COVID select subcommittee recommends EcoHealth Alliance president be ‘formally debarred and criminally investigated’

A Wednesday hearing from Dr. Anthony Fauci’s link to the Wuhan Institute of Virology in China sought to clear up “discrepancies” from previous closed-door testimony.

The congressional investigation on COVID continued on Capitol Hill as the president of EcoHealth Alliance Inc., Peter Daszak, accepted an invitation to once again answer questions. During that inquisition from the House Select Subcommittee on the Coronavirus Pandemic, Republican members of the body made clear the gravity of the hearing as they recommended Daszak be “criminally investigated.”

Breaking down points that had been established in a 60-page report released earlier in the day, subcommittee chair Ohio Rep. Brad Wenstrup (R) asserted during his opening remarks, “EcoHealth was absolutely conducting gain-of-function research, specifically in Wuhan” and “EcoHealth’s actions themselves are a threat to national security.”

Though House Democrats, including subcommittee ranking member California Rep. Raul Ruiz insisted that the report didn’t prove a lab leak theory or EcoHealth’s involvement in the controversial research, let alone the potential creation of COVID-19, the report itself did call into question allegedly conflicting statements from Daszak.

Included his responses to questions asked during November testimony, the report found “serious, systemic weaknesses at the National Institutes of Health (NIH) that enabled EcoHealth to fund dangerous gain-of-function research in Wuhan, China,” and recommended Daszak “be formally debarred and criminally investigated as a result of his actions prior to and during the COVID-19 pandemic.”

According to the report, EcoHealth had used taxpayer money toward gain-of-function research at the WIV and was in violation of NIH grants by not reporting on the dangers of experiments conducted at the institute.

Of course, even after scrutiny had been placed on EcoHealth, Daszak and their connections to Fauci as then-director of the National Institute of Allergy and Infectious Diseases, the NIAID had reportedly been awarded another NIH grant for five years of “high-risk virus discovery research in bats” in Asia in 2022.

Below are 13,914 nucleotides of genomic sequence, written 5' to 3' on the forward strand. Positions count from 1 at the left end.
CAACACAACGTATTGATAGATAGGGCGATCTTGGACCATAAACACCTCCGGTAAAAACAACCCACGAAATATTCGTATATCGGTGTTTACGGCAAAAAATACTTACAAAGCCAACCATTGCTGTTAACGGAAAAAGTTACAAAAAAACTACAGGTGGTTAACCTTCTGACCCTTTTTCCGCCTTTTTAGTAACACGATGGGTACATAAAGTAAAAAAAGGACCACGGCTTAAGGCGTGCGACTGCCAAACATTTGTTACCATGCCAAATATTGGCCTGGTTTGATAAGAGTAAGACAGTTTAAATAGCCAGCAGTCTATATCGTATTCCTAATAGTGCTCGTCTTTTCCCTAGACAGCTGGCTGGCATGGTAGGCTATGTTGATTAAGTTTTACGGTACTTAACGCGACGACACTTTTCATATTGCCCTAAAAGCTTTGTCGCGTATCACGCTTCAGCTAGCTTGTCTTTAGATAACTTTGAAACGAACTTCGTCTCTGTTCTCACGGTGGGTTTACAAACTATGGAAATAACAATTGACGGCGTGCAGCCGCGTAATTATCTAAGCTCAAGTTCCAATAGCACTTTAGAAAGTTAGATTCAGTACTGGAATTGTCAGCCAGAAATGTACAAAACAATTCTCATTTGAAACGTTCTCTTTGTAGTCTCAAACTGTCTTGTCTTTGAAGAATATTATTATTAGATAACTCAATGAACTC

The point that the president had sought grant reinstatement was flagged by the report that asserted the president had “omitted a material fact and misled the NIH about the location of untested samples.”

Prior to his Wednesday appearance before Congress, the GOP members of the select subcommittee had issued a letter to Daszak over the, lightly put, “discrepancies” of his previous testimony.

“These revelations undermine your credibility as well as every factual assertion you made during your transcribed interview. The Committees have a right and an obligation to protect the integrity of their investigations, including the accuracy of testimony during a transcribed interview. We invite you to correct the record,” they wrote.

Amid questioning, a fiery interaction with Virginia Rep. Morgan Griffith (R) had the congressman insisting that without new data Daszak had reversed his position on the potential of bat coronavirus spillovers into humans from being rare to substantial, either due to pressure from Fauci or NIAID, or from concerns over liability for EcoHealth, and said, “You didn’t tell me the truth.”

Throughout the hearing, Daszak maintained EcoHealth had not done gain-of-function research.

Meanwhile, as a thorough explanation of EcoHealth’s relationship with WIV was sought, Democratic members of the subcommittee shared their own interest in the hearing along the lines of not letting a crisis go to waste.

Speaking with Fox News Digital, a spokesperson for the Democrats contended they have “underscored the importance of pursuing and prioritizing forward-looking reforms that enhance biosafety standards in the United States and around the globe so that we can reduce the threat of future outbreaks and prevent future pandemics.”

“In the Select Subcommittee’s probe of federally funded research, testimony and document reviewed by Select Subcommittee Democrats raise serious concerns that EcoHealth Alliance disregarded federal reporting requirements that ensure grantees are accountable to the American people,” added the spokesperson.

As with other congressional investigations, the report left many wondering if there would be accountability after Daszak’s feet were held to the fire.

Kevin Haggerty

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